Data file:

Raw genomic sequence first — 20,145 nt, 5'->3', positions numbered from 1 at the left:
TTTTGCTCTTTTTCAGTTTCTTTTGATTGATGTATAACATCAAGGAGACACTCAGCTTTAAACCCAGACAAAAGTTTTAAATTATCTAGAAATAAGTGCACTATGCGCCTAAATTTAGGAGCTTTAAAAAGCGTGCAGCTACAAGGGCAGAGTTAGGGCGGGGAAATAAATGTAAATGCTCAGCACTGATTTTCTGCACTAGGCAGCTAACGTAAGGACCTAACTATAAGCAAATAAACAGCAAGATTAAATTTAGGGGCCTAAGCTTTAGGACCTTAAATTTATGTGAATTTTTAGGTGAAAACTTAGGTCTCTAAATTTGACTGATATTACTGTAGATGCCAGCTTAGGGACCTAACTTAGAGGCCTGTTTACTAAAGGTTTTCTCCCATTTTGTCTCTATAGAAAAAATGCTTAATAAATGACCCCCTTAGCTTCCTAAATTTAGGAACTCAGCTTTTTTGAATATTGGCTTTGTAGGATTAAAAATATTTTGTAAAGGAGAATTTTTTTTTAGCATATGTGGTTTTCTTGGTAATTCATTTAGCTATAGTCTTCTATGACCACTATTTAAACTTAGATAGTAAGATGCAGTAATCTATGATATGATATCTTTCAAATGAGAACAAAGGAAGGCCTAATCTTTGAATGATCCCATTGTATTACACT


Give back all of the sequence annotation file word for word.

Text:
Raw genomic sequence first — 20,145 nt, 5'->3', positions numbered from 1 at the left:
TTTTGCTCTTTTTCAGTTTCTTTTGATTGATGTATAACATCAAGGAGACACTCAGCTTTAAACCCAGACAAAAGTTTTAAATTATCTAGAAATAAGTGCACTATGCGCCTAAATTTAGGAGCTTTAAAAAGCGTGCAGCTACAAGGGCAGAGTTAGGGCGGGGAAATAAATGTAAATGCTCAGCACTGATTTTCTGCACTAGGCAGCTAACGTAAGGACCTAACTATAAGCAAATAAACAGCAAGATTAAATTTAGGGGCCTAAGCTTTAGGACCTTAAATTTATGTGAATTTTTAGGTGAAAACTTAGGTCTCTAAATTTGACTGATATTACTGTAGATGCCAGCTTAGGGACCTAACTTAGAGGCCTGTTTACTAAAGGTTTTCTCCCATTTTGTCTCTATAGAAAAAATGCTTAATAAATGACCCCCTTAGCTTCCTAAATTTAGGAACTCAGCTTTTTTGAATATTGGCTTTGTAGGATTAAAAATATTTTGTAAAGGAGAATTTTTTTTTAGCATATGTGGTTTTCTTGGTAATTCATTTAGCTATAGTCTTCTATGACCACTATTTAAACTTAGATAGTAAGATGCAGTAATCTATGATATGATATCTTTCAAATGAGAACAAAGGAAGGCCTAATCTTTGAATGATCCCATTGTATTACACT